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January 20 2012

Don't expect the end of electronics obsolescence anytime soon

This post originally appeared in Mike Loukides' Google+ feed.

Solid State by skippyjon, on FlickrA cheery post-CES Mashable article talks about "the end of obsolescence." Unfortunately, that's precisely not what the sort of vendors distributing at CES have in mind.

The general idea behind the end of obsolescence is that consumer electronics — things like Internet-enabled TVs — are software upgradeable. The vendor only needs to ship a software update, and your TV is as good as the new ones in the store.

Except it isn't. It's important to think about what drives people to buy new gear. It used to be that you bought a TV or a radio and used it for 10 or 20 years, until it broke. (Alas, repairability is no longer in our culture.) Yes, the old one didn't have all the features of the new one, but who really cared? It worked. I've got a couple of flat screen monitors in my office; they're sorta old, they're not the best, and sure, I'd like brand new ones, but they work just fine and will probably outlive the computers they're connected to.

The point of field upgrades is that your old TV will have all the "new" features — just like my office computers that get regular updates from Apple and Microsoft. But your old TV will also have its 10-year-old CPU, 10-year-old RAM, and its 10-year-old SD card slot that doesn't know what to do with terabyte SD cards. And the software upgrades will make you painfully aware of that. Instead of a TV that works just fine, you'll have a TV that works worse and worse as time goes by. If you're in the computing business, and you've used a five-year-old machine, you know how painful that can be.

End of obsolescence? No, it's rubbing obsolescence in your face. Good for vendors, maybe, but not for consumers.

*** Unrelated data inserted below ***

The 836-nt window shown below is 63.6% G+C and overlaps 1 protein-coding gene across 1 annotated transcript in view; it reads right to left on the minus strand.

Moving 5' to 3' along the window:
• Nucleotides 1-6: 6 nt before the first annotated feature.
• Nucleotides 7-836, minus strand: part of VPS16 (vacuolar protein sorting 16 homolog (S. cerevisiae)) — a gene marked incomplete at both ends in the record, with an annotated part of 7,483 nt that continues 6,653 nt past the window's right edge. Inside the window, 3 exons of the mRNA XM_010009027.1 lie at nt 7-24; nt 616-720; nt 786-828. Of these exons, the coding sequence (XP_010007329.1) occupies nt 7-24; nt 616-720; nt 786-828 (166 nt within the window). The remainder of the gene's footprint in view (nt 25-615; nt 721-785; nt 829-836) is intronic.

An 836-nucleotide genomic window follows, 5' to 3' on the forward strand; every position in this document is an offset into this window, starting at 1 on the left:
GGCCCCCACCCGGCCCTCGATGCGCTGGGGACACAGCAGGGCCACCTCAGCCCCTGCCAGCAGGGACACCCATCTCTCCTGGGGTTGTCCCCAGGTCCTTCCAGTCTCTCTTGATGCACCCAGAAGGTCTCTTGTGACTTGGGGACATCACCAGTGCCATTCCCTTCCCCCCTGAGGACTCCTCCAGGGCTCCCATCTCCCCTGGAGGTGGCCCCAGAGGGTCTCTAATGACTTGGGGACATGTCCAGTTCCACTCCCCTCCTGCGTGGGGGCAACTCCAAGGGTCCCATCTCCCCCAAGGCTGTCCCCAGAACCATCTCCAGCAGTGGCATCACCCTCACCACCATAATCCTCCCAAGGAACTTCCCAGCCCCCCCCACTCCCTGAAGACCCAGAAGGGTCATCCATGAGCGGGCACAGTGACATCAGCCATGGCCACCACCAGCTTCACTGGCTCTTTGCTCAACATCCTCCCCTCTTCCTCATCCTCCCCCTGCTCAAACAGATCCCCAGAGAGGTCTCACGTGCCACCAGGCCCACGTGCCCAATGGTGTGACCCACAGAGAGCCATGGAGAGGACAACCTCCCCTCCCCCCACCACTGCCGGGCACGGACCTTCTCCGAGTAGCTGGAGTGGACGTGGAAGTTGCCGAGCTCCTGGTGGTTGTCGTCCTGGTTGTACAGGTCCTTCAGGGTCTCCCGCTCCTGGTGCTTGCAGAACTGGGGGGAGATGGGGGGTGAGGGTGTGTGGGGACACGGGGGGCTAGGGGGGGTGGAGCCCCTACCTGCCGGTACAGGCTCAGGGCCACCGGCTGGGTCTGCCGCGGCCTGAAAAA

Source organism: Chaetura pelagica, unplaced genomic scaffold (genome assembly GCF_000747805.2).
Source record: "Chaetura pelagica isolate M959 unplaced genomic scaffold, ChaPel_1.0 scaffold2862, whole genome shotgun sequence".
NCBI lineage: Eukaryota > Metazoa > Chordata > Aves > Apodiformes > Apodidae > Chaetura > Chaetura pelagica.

See comments and join the conversation about this topic at Google+.

Photo: Solid State by skippyjon, on Flickr

September 27 2011

High voltage music: Behind the scenes with ArcAttack

Anyone who's been to a Maker Faire is familiar with ArcAttack, a maniacal combination of music and mad science that uses half-million-volt Tesla coils to play songs. I caught up with Steve Ward, a recent addition to the ArcAttack crew, at Maker Faire NY and asked him about the technology behind the show.

How did you come to join ArcAttack?

Steve Ward: I actually started my own Tesla coil show in Chicago and worked remotely through the Internet with Joe Diprima, who is the main founder of ArcAttack. We were sort of conspirators on the technology for many years, and then just this past August, I quit my engineering job at Fermi National Accelerator Laboratory and moved to Austin, Texas. Now I'm working with ArcAttack.

How does the music actually get produced?

Steve Ward: We have a regular PC computer that is playing back MIDI sequences that we have preprogrammed. This MIDI is sent over a fiber optic cable to our stage area, where we have custom-built controllers that then initiate the sparking of the Tesla coil. We love using fiber optics for isolation. When we want to play a certain pitch — like a concert pitch A is 440 Hz — we then fire out 440 little lightning bolts per second, and each lightning bolt creates its own small sound. That vibrates the air at the right pitch, and then our ears hear it as that pitch.

What are the engineering challenges?

Steve Ward: This is a solid-state Tesla coil. I began working on these things back in, I think, 2004. Within the last few years, the reliability has been outstanding with them, but we do have a lot of issues. If the sparks hit some sensitive electronics, it'll take the system down. So making everything rugged in the sense of protection is the biggest challenge for us.

How could someone get started with their own project?

Steve Ward: There are some electrical safety issues, obviously. But if you treat it with respect, then it will respect you back. Don't go touching the thing while it's running or energized, that sort of thing. For anyone who dives into this hobby, you can't get into it too fast. You build up the knowledge of working with these things as you go. When I was back in high school, I built my first solid-state Tesla coil, and it probably took me a good six months to figure out what was going on and to get it working. You can build a small one for probably around $100 to $150.

Here's a clip of ArcAttack at a 2010 Maker Faire:

This interview was edited and condensed.

Kinect-Controlled Tesla Coils: The Evil Genius Simulator



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